Wednesday, June 10, 2009

A Wrong Turned Right

We've been discussing how we judge right from wrong, and I'll get back to that stream on Friday. But your comments about God's plans and the ultimate outcome have led me to share a brief Bible study.

Genesis 44:1-17. Joseph plants the silver cup.

In this section of Genesis, we're near the end of Joseph's story. At this point, he has not yet revealed himself to his brothers, but through the "stolen" cup, he plans to give them a bit of a hard time, detain Benjamin and reunite them as a family.

In all the story of Joseph as related in Genesis, he never rails against his brothers. They betrayed him, but he focuses on survival and making the most of his opportunities. He has several gifts--good looks, dream interpretation and administration. The dream interpretation is what gets him in trouble in the first place. In Egypt, his good looks do him no favors, but eventually his gifts get him out of trouble and let him bloom where he's planted.

The lesson seems to be that one negative event, a momentary happening, can be judged in two ways. First, Joseph could have seen his betrayal as an evil that must be punished. He would be justified. I have a feeling that he tosses his brothers in prison for a few days on their first visit to release some of his anger and hurt, but he doesn't have any intention of truly harming them. Because, over time, Joseph comes to see that his betrayal was part of God's larger plan, putting Joseph in a position in which he could save not only Egypt, but also his family. There's Exquisite Timing all over this. When Joseph plants the cup, he craves his family, they still don't recognize him and he wants to delay their leaving. But he can't really bear a grudge since things worked out so much better than he could have imagined. In the end the family is reunited.

It is the same in our lives. Adversity, suffering, bad events can be part of a larger plan which we will have the privilege to understand in the future--or not. When my mother was dying, I often wondered why she had to suffer so long. Eventually, I realized that her dying and the timing of that process, provided opportunities for others to serve or to work out their own issues. It certainly provided extra time for me to come to grips with some anger and hurt I was holding. I believe that evil actions deserve to be punished, but that God will direct the ultimate outcome to good. The Life Web wants balance and support for all life. In this is ultimate outcome is my faith, my hope.

The story of Joseph (Genesis v.37 - 50) is chock full of lessons, forgiveness, humor, salvation and pathos. If you haven't read it in a while, take some time with it. Let us know what you find.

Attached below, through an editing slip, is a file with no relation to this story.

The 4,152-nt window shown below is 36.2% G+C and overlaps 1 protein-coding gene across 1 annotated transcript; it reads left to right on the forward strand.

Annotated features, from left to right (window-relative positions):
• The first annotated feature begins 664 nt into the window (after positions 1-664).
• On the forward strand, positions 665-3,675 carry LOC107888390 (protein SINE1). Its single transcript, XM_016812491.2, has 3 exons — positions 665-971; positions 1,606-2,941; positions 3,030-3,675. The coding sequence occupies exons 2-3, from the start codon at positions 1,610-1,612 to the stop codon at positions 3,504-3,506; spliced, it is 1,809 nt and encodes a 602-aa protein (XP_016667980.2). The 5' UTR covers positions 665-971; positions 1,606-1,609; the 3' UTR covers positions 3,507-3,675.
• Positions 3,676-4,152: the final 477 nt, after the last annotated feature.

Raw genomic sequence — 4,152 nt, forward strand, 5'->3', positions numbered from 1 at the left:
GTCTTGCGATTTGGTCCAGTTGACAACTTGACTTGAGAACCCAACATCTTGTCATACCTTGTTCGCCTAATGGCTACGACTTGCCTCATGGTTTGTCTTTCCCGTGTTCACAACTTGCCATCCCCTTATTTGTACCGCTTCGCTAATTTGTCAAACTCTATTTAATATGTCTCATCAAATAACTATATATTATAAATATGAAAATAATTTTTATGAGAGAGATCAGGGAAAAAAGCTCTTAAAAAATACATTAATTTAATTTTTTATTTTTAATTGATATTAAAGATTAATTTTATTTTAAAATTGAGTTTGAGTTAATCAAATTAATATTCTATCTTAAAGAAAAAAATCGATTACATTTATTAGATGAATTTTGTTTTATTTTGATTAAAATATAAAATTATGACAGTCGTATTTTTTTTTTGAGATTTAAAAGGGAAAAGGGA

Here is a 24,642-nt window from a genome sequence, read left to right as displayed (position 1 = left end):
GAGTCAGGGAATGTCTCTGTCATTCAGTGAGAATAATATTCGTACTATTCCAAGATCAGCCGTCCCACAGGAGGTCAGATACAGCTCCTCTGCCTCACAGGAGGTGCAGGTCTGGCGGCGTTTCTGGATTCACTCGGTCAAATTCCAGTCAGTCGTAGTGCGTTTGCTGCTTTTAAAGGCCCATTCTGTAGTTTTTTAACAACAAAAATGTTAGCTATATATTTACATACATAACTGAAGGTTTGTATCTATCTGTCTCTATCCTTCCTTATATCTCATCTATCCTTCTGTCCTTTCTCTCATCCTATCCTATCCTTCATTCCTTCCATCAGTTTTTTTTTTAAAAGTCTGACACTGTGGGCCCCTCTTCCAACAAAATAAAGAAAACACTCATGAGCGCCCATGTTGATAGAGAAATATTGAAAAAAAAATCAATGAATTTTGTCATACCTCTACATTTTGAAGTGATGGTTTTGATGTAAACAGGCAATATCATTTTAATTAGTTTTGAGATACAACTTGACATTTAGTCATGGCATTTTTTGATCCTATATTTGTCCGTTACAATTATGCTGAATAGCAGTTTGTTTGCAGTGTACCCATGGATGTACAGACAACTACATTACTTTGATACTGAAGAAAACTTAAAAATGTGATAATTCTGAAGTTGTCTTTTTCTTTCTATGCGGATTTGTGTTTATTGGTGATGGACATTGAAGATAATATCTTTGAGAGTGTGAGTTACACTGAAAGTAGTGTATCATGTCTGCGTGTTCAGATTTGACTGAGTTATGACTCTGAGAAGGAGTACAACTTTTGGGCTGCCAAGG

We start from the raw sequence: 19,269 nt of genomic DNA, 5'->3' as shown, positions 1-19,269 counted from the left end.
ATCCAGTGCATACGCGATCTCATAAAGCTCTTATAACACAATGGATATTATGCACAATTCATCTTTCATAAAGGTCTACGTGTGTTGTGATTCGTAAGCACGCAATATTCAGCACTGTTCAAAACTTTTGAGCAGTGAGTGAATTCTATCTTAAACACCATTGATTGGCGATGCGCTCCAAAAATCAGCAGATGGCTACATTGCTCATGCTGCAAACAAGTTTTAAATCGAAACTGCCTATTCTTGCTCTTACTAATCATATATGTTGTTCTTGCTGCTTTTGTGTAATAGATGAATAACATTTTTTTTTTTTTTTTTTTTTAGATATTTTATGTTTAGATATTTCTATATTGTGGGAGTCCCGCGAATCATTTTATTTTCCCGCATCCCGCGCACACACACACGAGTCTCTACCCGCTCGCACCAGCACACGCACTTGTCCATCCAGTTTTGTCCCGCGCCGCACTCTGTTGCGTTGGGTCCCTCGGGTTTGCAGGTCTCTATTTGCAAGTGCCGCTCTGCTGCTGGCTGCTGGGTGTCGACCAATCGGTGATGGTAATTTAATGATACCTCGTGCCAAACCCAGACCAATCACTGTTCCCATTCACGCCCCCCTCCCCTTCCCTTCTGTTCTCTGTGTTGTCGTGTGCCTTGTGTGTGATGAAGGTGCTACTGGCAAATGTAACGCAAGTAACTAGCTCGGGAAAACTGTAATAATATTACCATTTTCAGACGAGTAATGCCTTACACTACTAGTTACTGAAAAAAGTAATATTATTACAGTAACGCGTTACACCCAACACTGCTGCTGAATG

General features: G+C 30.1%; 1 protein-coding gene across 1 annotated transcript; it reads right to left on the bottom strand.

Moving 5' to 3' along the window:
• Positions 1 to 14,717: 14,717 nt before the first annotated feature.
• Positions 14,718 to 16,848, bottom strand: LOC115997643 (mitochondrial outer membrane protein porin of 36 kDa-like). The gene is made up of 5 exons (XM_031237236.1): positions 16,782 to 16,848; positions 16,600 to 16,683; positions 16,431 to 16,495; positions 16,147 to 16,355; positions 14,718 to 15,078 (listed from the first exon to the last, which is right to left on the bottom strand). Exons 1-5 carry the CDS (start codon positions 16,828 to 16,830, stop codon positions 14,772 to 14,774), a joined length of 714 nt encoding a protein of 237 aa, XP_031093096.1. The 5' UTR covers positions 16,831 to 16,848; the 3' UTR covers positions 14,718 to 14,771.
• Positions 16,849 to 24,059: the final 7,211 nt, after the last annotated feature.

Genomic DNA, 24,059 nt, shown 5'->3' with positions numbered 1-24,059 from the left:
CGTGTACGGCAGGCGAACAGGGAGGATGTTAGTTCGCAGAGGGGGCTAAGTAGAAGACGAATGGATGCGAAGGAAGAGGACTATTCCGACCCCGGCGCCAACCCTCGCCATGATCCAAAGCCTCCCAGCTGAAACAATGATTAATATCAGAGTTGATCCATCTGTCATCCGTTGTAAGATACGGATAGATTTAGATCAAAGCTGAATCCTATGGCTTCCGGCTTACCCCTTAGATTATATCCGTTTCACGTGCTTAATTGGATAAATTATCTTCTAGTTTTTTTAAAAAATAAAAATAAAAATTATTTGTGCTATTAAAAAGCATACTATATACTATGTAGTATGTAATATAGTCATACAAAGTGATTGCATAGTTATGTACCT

1 comment:

  1. For myself, the story of Joseph is one step in the realization of God's divine plan. It is necessary to place the Israelites in Egypt to set up the Exodus. Many scholars believe the story of Joseph was written in the time of Solomon when "God's" wisdom was valued highly. People were interested in addressing the difference between accepted justice and divine justice. It was intended to show how God works through people, who typically prove to be stubborn, disobedient, shortsighted and even unscrupulous to bring his plan to fullness. That is not to say we are puppets in his program but that if we need to remain faithful that God will overcome even in the most challenging situations. It also shows that God is not restricted by social custom of what is considered right and wrong, such as birth rite, or excepted laws for retribution. Even as the brothers try to make up for their own past wrong to save Benjamin Joseph demonstrates divine wisdom, that revenge for an act from the past will not makeup for the presumed wrong done now. Joseph wants "only the one who has presumably wrong him now" God is not vengeful, he does not hold a grudge but abounds in forgiveness. I must also learn to let go of passed wrongs in the realization that just as God has already forgiven and moved on so must I. God has already worked to make good come out of past injustice so I must not hang on to my bad feelings but look for the good that has resurrected from the wrong. Another thing that strikes me about Joseph's story is the showing of his human emotion. His love for his brothers and father was overwhelming to him. It was these emotions that he choose to let rule his decision making instead of focusing on the wrongs that were done to him. Like Joseph, I see God is similar emotional struggles. If I believe God is father to all, and I do, than I can not avoid to think of the pain he must feel when some of his children are destroying other of his children. In our world he would be justified to destroy us all but luckily for us his divine wisdom is deeper than ours.